Justice Abrahamson and Bill Tyroler on Amicus Briefs

Tuesday’s post on amicus briefs noted, among other things, the steady decline in the number of these briefs filed with the Wisconsin Supreme Court over the past several years—in contrast to the growing number at the United States Supreme Court.  A reader has kindly directed my attention to Justice Abrahamson’s concurrence in State v. Loomis, which gives voice to her frustration over the court’s handling of motions for permission to file amicus briefs.

One aspect of Justice Abrahamson’s complaint is an assertion that the court’s orders granting or denying such motions have been opaque and inconsistent.  These “orders generally do not explain the court’s decision,” she observed.  “[T]hey do not guide lawyers and other interested persons in filing amicus briefs in future cases; and they do not provide the benefit of reasoned decisions so that the court can be thoughtful and consistent in its approach to amicus briefs.”

Not only does Justice Abrahamson regard the court’s amicus-petition rulings as mysterious, she also objects that they are too often rejections.  “A court can use all the help it can get” when facing complex issues beyond the ken of most justices, she argues—thus prompting her contention that “[t]he court should, in my opinion, take a more expansive view toward granting motions to file amicus briefs.”[1]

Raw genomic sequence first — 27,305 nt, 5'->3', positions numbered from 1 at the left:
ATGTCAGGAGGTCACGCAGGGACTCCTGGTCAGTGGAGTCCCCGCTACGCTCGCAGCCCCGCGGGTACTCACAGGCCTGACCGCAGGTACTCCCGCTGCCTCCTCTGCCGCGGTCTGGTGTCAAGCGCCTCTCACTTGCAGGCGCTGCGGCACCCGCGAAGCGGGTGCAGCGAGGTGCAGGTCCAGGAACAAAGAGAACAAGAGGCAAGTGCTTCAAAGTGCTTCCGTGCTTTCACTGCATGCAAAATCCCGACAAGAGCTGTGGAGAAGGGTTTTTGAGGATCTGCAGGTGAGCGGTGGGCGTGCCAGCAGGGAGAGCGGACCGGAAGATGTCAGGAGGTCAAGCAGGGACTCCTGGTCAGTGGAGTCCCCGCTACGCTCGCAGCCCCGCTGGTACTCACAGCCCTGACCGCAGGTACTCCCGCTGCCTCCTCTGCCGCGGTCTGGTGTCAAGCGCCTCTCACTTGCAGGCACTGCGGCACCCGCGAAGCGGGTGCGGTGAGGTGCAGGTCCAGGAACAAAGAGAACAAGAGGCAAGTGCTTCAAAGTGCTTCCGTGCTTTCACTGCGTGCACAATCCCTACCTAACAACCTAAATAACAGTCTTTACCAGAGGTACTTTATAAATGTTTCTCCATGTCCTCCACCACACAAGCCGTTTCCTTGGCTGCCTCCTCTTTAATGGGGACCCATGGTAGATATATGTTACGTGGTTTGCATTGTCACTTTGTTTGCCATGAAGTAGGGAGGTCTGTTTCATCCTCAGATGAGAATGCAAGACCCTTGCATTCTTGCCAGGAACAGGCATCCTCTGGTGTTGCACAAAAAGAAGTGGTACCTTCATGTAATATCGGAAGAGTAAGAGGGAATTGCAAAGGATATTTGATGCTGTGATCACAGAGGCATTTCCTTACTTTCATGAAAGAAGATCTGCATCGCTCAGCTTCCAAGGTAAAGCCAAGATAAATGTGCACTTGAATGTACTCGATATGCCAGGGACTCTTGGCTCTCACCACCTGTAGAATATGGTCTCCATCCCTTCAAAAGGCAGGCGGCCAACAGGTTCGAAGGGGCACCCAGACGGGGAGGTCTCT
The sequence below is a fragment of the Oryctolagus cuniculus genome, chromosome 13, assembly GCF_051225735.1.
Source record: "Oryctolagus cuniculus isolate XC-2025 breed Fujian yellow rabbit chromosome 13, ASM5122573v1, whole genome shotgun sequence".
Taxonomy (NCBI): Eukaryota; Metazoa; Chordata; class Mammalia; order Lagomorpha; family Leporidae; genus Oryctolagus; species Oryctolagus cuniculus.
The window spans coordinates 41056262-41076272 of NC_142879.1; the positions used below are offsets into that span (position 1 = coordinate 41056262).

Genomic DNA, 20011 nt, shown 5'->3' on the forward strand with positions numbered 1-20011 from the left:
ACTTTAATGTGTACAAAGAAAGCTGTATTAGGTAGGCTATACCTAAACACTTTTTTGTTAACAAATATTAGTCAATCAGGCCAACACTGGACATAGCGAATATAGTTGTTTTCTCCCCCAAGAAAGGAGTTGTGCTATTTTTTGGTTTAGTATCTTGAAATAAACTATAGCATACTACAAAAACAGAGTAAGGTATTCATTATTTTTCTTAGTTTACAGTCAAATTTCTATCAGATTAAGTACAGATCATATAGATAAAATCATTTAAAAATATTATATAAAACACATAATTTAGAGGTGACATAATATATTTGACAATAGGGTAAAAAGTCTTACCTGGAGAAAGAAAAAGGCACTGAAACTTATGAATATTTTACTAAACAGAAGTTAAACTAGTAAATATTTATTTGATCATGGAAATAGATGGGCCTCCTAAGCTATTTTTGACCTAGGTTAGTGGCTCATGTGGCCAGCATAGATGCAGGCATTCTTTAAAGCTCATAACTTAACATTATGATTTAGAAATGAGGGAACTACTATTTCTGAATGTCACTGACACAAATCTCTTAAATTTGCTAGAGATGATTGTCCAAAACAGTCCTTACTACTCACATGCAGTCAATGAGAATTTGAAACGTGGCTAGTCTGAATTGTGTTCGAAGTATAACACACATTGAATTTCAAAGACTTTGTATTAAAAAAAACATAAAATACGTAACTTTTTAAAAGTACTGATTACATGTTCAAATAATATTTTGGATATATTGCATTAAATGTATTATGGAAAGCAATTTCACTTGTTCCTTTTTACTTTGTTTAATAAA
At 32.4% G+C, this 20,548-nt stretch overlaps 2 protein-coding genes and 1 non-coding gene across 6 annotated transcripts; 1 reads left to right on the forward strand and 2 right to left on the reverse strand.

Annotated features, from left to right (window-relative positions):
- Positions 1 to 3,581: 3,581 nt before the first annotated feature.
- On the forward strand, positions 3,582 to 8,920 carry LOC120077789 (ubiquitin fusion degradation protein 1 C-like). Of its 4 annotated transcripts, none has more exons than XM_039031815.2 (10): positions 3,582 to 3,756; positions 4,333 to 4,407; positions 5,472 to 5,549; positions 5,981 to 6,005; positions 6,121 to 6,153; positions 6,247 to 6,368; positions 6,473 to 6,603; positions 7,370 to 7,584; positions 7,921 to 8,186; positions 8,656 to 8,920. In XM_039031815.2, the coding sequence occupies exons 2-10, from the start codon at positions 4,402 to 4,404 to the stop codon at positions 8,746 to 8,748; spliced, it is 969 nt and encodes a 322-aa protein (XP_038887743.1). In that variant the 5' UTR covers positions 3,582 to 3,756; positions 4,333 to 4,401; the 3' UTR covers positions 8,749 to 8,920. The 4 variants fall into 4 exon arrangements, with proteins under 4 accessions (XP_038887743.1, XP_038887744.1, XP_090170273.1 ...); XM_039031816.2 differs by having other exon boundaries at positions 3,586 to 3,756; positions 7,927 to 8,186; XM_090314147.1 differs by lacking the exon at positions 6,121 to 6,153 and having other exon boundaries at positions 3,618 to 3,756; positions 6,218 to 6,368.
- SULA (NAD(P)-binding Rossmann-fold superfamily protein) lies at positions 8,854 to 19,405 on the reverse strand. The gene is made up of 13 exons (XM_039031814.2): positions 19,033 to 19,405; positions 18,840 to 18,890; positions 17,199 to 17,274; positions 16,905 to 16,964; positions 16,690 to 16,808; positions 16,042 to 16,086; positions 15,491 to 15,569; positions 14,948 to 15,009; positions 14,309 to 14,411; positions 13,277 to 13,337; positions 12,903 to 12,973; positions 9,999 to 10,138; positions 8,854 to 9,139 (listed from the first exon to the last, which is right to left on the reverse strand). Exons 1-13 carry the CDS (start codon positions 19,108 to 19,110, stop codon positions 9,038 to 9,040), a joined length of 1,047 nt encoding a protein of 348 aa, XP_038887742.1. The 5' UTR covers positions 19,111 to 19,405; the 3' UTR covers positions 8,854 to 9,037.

It is impossible to be certain from Justice Abrahamson’s comments if she believes that the court has rejected more amicus petitions in recent years, or if it has done so more inscrutably than in the past.  However, for someone puzzling over the question raised in Tuesday’s post—why the decline in the number of amicus briefs—Justice Abrahamson’s complaint does suggest another line of inquiry.  My hypothesis centered on the possibility that potential filers might be coming to see less value in amicus briefs.  Justice Abrahamson’s comments prompt one to wonder if the decline might also reflect a change in the justices’ handling of amicus petitions.

Meanwhile, Bill Tyroler has offered another explanation for the dwindling host of amici: “SCOW’s docket in recent years has been comprised more than in past years with banal, fact-specific cases that excite less interest among potential amici, who are more inclined to provide input where the law will be transformed.”  While posting this contribution on Facebook yesterday, Mr. Tyroler hastened to add that theories about the amicus decline are speculative.  But, as a long-time appellate attorney in the Public Defender’s Milwaukee office and a pioneer of the Public Defender’s “On Point” blog, his views merit thoughtful consideration.


[1] Such quotations may be found not only in Justice Abrahamson’s concurrence but also in the attachments that she provides.

About Alan Ball

Alan Ball is a Professor of History at Marquette University in Milwaukee, WI.


SCOWstats offers numerical analysis of the voting by Wisconsin Supreme Court justices on diverse issues over the past 95 years.

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